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XXVIII.

Within the place of thousand tombs

That shine beneath, while dark above The sad but living cypress glooms,

And withers not, though branch and leaf Are stamp'd with an eternal grief,

Like early unrequited Love,
One spot exists, which ever blooms,

Ev’n in that deadly grove-
A single rose is shedding there

Its lonely lustre, meek and pale : It looks as planted by Despair

So white—so faint-the slightest gale Might whirl the leaves on high ;

And yet, though storms and blight assail, And hands more rude than wintry sky

May wring it from the stemmin vain

To-morrow sees it bloom again ! The sta some spirit gently rears, And waters with celestial tears;

For well may maids of Helle deem
That this can be no earthly flower,
Which mocks the tempest's withering hour,
And buds unshelter'd by a bower ;
Nor droops, though spring refuse her shower,

Nor woos the summer beam:
To it the livelong night there sings

A bird unseen--but not remote :
Invisible his airy wings,
But soft as harp that Houri strings

His long entrancing note !
It were the Bulbul; but his throat,

Though mournful, pours not such a strain :
For they who listen cannot leave
The spot, but linger there and grieve,

As if they loved in vain !
And yet so sweet the tears they shed,
'Tis sorrow so unmix'd with dread,
They scarce can bear the morn to break

That melancholy spell,
And longer yet would weep and wake,

He sings so wild and well!
But when the day-blush bursts from high
Expires that magic melody.
And some have been who could believe,
(So fondly youthful dreams deceive,

Yet harsh be they that blame)
That note so piercing and profound
Will shape and syllable its sound

Into Zuleika's name. (43)
'Tis from her cypress summit heard,
That melts in air the liquid word :
'Tis from her lowly virgin earth
That white rose takes its tender birth.
There late was laid a marble stone;
Eve saw it placed—the Morrow gone !
It was no mortal arm that bore
That deep-fix'd pillar to the shore ;
For there, as Helle's legends tell,
Next morn 'twas found where Selim fell;
Lash'd by the tumbling tide, whose wave
Denied his bones a holier grave :
And there by night, reclined, 'tis said,
Is seen a ghastly turban'd head :

VOL. II.

And hence extended by the billow, 'Tis named the “ Pirate-phantom's pillow!” Where first it lay that mourning flower

Hath flourish'd; flourisheth this hour, Alone and dewy, coldly pure and pale; As weeping Beauty's cheek at Sorrow's tale !

1

NOTES,

Note 1, page 199, line 8.
Wax faint o'er the gardens of Gúl in her bloom.

"Gúl," the rose.

Note 2, page 199, last line.
Can he smile on such deeds as his children have done?

“ Souls made of fire, and children of the Sun,
“ With whom Revenge is Virtue.”

YOUNG'S REVENGE.

Note 3, page 201, line 29.

With Mejnoun's tale, or Sadi's song.
Mejnoun and Leila, the Romeo and Juliet of the East.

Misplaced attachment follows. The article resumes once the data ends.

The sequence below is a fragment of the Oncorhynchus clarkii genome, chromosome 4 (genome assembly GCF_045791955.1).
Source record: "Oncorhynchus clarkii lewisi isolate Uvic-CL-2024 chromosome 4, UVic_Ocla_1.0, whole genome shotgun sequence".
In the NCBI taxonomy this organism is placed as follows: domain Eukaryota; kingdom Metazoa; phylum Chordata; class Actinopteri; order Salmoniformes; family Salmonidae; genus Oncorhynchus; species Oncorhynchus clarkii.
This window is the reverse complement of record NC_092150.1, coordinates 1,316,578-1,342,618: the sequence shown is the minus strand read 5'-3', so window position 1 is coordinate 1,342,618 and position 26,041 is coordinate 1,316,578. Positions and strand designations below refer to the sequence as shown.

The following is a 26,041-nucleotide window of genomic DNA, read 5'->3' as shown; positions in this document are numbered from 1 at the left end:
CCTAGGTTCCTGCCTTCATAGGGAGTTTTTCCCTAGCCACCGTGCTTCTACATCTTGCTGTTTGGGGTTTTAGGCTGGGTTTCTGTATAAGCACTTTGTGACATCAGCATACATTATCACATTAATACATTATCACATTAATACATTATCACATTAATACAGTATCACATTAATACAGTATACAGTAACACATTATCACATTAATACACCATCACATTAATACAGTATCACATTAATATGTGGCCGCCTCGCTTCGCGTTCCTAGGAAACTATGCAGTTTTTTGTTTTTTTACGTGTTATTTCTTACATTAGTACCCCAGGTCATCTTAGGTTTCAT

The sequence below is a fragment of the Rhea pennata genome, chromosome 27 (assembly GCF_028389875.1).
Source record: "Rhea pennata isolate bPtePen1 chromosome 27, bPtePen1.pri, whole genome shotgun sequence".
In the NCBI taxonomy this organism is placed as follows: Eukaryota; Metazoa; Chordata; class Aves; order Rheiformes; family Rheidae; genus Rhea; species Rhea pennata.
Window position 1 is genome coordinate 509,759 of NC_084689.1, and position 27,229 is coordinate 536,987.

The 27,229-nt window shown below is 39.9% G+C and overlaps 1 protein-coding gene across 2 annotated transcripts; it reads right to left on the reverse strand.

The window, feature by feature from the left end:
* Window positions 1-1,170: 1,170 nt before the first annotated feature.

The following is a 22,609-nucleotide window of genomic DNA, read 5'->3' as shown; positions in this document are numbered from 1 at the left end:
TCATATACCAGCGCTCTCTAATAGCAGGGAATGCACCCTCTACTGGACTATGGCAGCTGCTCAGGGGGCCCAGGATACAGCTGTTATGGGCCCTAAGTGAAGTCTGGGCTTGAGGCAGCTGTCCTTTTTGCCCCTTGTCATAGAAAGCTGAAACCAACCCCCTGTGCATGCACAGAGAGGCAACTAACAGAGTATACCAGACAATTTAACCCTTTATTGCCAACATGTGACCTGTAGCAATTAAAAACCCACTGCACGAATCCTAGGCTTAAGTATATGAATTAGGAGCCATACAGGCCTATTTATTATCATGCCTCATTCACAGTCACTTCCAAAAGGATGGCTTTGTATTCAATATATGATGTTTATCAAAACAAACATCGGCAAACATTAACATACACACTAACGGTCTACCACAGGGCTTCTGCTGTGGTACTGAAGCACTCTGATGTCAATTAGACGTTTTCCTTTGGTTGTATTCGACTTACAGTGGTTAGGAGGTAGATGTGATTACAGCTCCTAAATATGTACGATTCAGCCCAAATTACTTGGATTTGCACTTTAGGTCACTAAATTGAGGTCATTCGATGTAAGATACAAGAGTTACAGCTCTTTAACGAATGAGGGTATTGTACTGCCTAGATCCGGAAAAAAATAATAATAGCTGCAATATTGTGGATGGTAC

Sadi, the moral poet of Persia.

Note 4, page 201, line 30.

Till I, who heard the deep tambour.
Tambour, Turkish drum, which sounds at sunrise, noon,

and twilight.

Note 5, page 204, line 11.

He is an Arab to my sight.
The Turks abhor the Arabs (who return the compliment
a hundredfold) even more than they hate the Christians.

Note 6, page 205, line 16.
The mind, the Music breathing from her face.
This expression has met with objections. I will not

refer to “ Him who hath not Music in his soul,” but merely request the reader to recollect, for ten seconds, the features of the woman whom he believes to be the most beautiful; and if he then does not comprehend fully what is feebly expressed in the above line, I shall be sorry for us both. For an eloquent passage in the latest work of the first female writer of this, perhaps, of any age, on the analogy (and the immediate comparison excited by that analogy) between “painting and music," see vol. iii.cap.10. DE L'ALLEMAGNE. And is not this connexion still stronger with the original than the copy? With the colouring of Nature than of Art? After all, this is rather to be felt than described ; still I think there are some who will understand it, at least they would have done had they beheld the countenance whose speaking harmony suggested the idea ; for this passage is not drawn from imagination but memory, that mirror which Affliction dashes to the earth, and looking down upon the fragments, only beholds the reflection multiplied !

Note 7, page 206, line 9.

But yet the line of Carasman. Carasman Oglou, or Kara Osman Oglou, is the principal landholder in Turkey; he governs Magnesia : those who, by a kind of feudal tenure, possess land on condition of service, are called Timariots: they serve as Spahis, according to the extent of territory, and bring a certain number into the field, generally cavalry.

Note 8, page 206, line 21.

And teach the messenger what fate. When a Pacha is sufficiently strong to resist, the single messenger, who is always the first bearer of the order for his death, is strangled instead, and sometimes five or six, one after the other, on the same errand, by command of the refractory patient; if, on the contrary, he is weak or loyal, he bows, kisses the Sultan's respectable signature, and is bowstrung with great complacency. In 1810, several of these presents were exhibited in the niche of the Seraglio gate ; among others, the head of the Pacha of Bagdat, a

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